From the moon to the trash can - the Chromalloy 5 Year Light

ABTOMAT

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Time to do what the internet does best--needlessly detailed reviews of a pointless topic. Today we'll be talking about the ACR Model 101, better known as the Chromalloy 5 Year Light. Thanks to Bambuino for bringing this completely forgotten flashlight into the spotlight: https://www.candlepowerforums.com/threads/my-first-flashlight-intrigue.481520/

Some background before we begin: ACR Electronics has been a leading maker of marine emergency strobes and EPIRBs for a long time. No surprise NASA tapped them to make flashlights for the early space program, back before high quality pocket lights were a thing. They created a few models, probably the best known one being a brass light made for Apollo and used through the '80s. All the lights were conceptually similar to what we're familiar with today. Basically, an AA-sized, all-machined, rotary switch flashlight. (These two photos credit to the Smithsonian Air & Space Museum)

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Another part of these programs was creating shelf-stable battery technology. This is what they decided to rely on to take advantage of the moon landings' popularity and sell a flashlight to consumers. They created a very unique, compact disposable flashlight based around a long-life dry cell battery--The 5 Year Light. Unfortunately low quality, too, despite the NASA association. Think stuff sold through a novelty catalog like Sharper Image or Harriet Carter. Book description:

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The lights are in nice presentation-type boxes with a small owner's sheet. What appears be the earlier box references the moon landings. The later one doesn't, possibly because the space race became old news even during the later Apollo missions. Our example has a $6 price tag from the Miller & Rhoads department store. In context, that's almost five times the price of a "Heavy Duty" 2D-cell plastic flashlight from Radio Shack in 1978, but less than half the cost of the smallest contemporary Kel-Lite (keep in mind police flashlights back then were the only "high end" flashlights available, and all had Surefire-tier pricing.)

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Next we'll take a deep dive into the construction and operation.

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ABTOMAT

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The owner's manual has a short description, almost no operating instructions, and the usual warranty information. You'll notice there's nothing about replacing the battery or bulb. This light was designed to be disposable, as we'll see later, although it can be serviced with some effort.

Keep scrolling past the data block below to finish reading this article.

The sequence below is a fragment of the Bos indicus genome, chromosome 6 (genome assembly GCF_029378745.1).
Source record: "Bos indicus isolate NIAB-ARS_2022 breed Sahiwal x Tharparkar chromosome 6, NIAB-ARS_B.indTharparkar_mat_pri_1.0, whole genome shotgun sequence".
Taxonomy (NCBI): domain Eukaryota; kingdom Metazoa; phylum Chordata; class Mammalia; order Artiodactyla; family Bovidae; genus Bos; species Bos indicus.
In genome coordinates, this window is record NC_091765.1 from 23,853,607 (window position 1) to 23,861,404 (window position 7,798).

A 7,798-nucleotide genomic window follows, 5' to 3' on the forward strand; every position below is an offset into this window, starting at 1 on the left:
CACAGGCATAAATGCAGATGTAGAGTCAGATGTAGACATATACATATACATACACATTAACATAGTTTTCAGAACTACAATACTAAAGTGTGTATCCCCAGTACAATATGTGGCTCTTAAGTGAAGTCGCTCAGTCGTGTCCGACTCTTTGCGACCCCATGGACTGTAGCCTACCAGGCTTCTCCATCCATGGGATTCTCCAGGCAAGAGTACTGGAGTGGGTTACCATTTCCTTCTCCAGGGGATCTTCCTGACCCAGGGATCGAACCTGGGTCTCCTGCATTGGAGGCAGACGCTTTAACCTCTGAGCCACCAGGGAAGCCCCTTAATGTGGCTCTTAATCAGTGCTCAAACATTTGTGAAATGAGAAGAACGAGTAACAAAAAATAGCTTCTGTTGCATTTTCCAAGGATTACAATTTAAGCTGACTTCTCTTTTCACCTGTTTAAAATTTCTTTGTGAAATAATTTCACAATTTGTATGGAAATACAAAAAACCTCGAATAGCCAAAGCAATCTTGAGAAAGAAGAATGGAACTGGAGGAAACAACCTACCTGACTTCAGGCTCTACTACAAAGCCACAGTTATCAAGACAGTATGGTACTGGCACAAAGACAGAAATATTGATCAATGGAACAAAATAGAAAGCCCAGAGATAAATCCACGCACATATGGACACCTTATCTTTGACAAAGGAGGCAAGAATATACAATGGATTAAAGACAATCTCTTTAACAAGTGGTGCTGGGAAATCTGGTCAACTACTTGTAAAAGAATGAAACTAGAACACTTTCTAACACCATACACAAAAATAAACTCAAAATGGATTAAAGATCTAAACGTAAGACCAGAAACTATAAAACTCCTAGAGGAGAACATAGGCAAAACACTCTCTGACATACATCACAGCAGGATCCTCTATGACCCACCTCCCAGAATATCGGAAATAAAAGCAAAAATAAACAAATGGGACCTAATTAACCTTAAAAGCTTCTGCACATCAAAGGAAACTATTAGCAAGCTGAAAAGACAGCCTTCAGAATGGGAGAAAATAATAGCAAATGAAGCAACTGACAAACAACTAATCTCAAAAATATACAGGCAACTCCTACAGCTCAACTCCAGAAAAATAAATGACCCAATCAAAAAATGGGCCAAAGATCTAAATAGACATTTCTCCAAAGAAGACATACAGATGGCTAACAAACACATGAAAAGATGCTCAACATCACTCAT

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The flashlight itself is approximately 3.5x2" and made entirely out of molded plastic, I think polystyrene, with a silver painted or metalized finish. It weighs more than you'd expect but at 6oz not exactly heavy. The lens is thin plastic. One "feature" I'd never seen before is the operating instructions printed on the lens itself. The tail end of the flashlight has a similar message along with the manufacturer's information. As it says, the head rotates a fraction of a turn counter-clockwise to turn on the light. The only other external features are two small black plastic squares visible on either side of the grooved head.

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Up next we'll do a teardown and get into what makes it tick.

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chillinn

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NASA Technical Reports Server said:
Called the Five Year Light, it has a shelf life at least that long because there is no power drain on the batteries when the flashlight is not in use.

Very neat and handsome light. Reminds a little me of the 1D Flashlight Kit by Maratac. But the description is a little confusing. What incan flashlights put a power drain on the batteries when not in use?


NASA Technical Reports Server said:
Reliability was designed into the flashlight by means of a unique switch. Instead of the customary thumb-button, the Five Year Light is turned on by rotating its collar to make contact with the battery terminal; the turning motion wipes away any corrosion that might be present and makes contact virtually certain.

That'd be a neat trick.
 

ABTOMAT

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Very neat and handsome light. Reminds a little me of the 1D Flashlight Kit by Maratac. But the description is a little confusing. What incan flashlights put a power drain on the batteries when not in use?